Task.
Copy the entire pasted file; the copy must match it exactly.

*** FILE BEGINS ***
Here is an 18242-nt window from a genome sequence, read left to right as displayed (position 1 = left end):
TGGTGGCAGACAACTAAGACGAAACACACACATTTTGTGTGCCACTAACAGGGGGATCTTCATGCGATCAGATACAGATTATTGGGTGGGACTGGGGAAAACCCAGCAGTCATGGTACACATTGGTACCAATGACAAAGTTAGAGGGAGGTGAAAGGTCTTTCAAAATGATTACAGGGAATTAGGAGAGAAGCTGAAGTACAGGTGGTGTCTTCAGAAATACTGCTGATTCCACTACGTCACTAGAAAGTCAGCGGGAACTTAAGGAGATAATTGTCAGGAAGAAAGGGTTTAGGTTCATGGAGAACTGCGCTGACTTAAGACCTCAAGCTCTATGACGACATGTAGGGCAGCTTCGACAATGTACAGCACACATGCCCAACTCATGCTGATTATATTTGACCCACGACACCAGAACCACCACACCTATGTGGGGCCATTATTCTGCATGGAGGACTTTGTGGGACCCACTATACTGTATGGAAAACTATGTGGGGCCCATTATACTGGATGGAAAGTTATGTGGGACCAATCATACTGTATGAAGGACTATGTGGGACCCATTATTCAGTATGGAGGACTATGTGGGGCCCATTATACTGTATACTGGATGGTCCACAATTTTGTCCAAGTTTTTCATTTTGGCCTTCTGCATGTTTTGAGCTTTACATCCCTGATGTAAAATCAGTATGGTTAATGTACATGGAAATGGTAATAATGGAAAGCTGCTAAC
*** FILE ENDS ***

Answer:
Here is an 18242-nt window from a genome sequence, read left to right as displayed (position 1 = left end):
TGGTGGCAGACAACTAAGACGAAACACACACATTTTGTGTGCCACTAACAGGGGGATCTTCATGCGATCAGATACAGATTATTGGGTGGGACTGGGGAAAACCCAGCAGTCATGGTACACATTGGTACCAATGACAAAGTTAGAGGGAGGTGAAAGGTCTTTCAAAATGATTACAGGGAATTAGGAGAGAAGCTGAAGTACAGGTGGTGTCTTCAGAAATACTGCTGATTCCACTACGTCACTAGAAAGTCAGCGGGAACTTAAGGAGATAATTGTCAGGAAGAAAGGGTTTAGGTTCATGGAGAACTGCGCTGACTTAAGACCTCAAGCTCTATGACGACATGTAGGGCAGCTTCGACAATGTACAGCACACATGCCCAACTCATGCTGATTATATTTGACCCACGACACCAGAACCACCACACCTATGTGGGGCCATTATTCTGCATGGAGGACTTTGTGGGACCCACTATACTGTATGGAAAACTATGTGGGGCCCATTATACTGGATGGAAAGTTATGTGGGACCAATCATACTGTATGAAGGACTATGTGGGACCCATTATTCAGTATGGAGGACTATGTGGGGCCCATTATACTGTATACTGGATGGTCCACAATTTTGTCCAAGTTTTTCATTTTGGCCTTCTGCATGTTTTGAGCTTTACATCCCTGATGTAAAATCAGTATGGTTAATGTACATGGAAATGGTAATAATGGAAAGCTGCTAAC